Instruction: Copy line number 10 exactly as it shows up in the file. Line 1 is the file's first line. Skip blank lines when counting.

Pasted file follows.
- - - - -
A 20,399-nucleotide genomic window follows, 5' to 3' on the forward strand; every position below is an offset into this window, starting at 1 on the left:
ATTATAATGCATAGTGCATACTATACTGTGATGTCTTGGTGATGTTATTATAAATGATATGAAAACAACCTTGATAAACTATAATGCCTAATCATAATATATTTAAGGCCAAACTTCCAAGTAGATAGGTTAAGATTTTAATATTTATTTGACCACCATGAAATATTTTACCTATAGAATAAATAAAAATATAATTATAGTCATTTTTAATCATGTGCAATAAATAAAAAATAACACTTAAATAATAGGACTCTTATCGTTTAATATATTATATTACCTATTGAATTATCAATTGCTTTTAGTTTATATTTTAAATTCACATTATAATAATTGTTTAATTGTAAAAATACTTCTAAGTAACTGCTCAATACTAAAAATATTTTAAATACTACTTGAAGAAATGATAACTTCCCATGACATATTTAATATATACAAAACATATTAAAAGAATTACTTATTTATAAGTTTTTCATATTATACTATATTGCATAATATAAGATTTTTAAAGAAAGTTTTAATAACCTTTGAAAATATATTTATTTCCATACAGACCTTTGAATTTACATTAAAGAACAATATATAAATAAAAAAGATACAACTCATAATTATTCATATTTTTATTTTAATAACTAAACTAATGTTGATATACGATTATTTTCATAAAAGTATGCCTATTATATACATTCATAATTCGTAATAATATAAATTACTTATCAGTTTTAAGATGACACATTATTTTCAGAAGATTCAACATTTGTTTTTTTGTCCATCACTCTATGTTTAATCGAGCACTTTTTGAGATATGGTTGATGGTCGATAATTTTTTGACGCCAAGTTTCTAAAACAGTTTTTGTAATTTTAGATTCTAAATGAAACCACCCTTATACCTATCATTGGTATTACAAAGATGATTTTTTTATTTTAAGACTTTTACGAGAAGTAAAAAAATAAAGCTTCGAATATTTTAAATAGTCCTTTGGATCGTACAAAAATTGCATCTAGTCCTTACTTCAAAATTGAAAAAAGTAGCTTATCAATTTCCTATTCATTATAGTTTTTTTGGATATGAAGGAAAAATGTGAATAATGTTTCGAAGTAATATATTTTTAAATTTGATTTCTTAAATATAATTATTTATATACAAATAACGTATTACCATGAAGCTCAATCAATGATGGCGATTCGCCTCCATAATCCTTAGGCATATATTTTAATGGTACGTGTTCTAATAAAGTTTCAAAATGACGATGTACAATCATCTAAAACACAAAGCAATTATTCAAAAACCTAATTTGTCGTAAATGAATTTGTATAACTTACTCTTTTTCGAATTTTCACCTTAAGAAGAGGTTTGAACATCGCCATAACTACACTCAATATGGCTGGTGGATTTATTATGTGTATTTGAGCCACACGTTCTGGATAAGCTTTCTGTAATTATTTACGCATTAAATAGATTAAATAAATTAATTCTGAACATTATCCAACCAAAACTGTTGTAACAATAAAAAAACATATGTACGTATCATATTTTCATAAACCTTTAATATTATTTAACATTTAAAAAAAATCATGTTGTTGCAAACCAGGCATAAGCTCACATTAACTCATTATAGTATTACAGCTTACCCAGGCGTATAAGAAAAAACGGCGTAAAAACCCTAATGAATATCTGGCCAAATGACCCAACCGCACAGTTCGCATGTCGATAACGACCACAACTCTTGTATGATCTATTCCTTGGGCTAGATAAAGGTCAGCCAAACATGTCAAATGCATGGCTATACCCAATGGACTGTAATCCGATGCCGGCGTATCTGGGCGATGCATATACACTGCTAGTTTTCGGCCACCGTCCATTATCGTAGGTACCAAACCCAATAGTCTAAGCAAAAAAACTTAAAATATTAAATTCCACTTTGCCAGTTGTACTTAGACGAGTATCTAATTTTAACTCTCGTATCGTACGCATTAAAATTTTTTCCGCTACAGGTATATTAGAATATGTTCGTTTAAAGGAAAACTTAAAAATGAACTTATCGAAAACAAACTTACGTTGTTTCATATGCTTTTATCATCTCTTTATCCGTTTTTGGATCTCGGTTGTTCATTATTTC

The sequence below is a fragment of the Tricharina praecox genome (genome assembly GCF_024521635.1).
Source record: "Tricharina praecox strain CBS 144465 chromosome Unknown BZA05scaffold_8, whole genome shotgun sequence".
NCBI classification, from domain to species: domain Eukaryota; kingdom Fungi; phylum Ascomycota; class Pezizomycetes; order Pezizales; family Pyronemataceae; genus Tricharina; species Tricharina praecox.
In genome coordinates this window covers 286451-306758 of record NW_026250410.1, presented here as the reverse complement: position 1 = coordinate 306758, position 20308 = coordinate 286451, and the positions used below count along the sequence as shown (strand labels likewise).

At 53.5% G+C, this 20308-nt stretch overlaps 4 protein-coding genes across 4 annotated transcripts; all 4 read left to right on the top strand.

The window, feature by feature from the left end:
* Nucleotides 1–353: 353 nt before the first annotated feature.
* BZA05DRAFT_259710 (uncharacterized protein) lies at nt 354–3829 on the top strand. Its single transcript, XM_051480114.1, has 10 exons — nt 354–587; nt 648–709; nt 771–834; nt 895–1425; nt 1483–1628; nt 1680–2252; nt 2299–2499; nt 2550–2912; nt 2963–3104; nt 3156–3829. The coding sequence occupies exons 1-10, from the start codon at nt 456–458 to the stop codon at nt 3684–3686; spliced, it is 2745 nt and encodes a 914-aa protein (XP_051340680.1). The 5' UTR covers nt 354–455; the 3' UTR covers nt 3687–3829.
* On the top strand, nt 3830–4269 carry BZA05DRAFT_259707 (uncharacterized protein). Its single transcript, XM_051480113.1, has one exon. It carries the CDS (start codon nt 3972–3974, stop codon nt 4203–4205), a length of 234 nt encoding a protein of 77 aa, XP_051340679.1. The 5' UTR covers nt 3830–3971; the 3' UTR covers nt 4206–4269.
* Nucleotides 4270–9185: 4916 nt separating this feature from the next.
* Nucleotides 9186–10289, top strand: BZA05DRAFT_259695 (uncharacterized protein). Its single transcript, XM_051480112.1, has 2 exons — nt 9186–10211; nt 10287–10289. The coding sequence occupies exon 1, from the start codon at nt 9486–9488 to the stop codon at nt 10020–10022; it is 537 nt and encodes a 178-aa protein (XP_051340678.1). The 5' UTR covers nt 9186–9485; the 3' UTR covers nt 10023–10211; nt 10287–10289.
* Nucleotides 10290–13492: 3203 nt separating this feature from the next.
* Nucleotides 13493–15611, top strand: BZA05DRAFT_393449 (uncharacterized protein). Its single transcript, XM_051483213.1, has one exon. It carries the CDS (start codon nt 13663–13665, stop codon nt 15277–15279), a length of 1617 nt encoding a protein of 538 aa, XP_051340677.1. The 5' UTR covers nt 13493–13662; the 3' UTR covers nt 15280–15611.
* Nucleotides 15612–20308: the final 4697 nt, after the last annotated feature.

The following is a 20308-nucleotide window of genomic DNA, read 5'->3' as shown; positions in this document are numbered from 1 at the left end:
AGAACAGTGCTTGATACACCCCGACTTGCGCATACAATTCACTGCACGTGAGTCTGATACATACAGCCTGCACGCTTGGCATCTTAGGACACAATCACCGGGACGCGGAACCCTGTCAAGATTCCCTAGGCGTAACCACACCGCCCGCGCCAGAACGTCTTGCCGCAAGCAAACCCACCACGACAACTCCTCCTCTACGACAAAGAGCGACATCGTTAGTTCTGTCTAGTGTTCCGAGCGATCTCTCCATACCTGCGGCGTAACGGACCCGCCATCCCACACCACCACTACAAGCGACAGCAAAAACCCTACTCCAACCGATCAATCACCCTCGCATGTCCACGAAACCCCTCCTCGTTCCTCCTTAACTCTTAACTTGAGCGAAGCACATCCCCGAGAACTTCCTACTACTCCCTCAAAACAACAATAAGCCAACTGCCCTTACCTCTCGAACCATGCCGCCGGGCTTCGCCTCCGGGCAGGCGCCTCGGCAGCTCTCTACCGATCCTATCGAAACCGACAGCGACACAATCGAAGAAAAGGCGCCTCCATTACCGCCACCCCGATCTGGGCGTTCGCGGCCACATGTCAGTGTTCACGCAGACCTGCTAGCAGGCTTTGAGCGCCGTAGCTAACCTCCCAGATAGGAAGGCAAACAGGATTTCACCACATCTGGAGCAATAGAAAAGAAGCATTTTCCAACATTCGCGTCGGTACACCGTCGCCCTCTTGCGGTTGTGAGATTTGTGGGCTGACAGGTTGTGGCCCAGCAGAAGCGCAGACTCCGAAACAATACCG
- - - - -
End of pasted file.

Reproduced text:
* BZA05DRAFT_259710 (uncharacterized protein) lies at nt 354–3829 on the top strand. Its single transcript, XM_051480114.1, has 10 exons — nt 354–587; nt 648–709; nt 771–834; nt 895–1425; nt 1483–1628; nt 1680–2252; nt 2299–2499; nt 2550–2912; nt 2963–3104; nt 3156–3829. The coding sequence occupies exons 1-10, from the start codon at nt 456–458 to the stop codon at nt 3684–3686; spliced, it is 2745 nt and encodes a 914-aa protein (XP_051340680.1). The 5' UTR covers nt 354–455; the 3' UTR covers nt 3687–3829.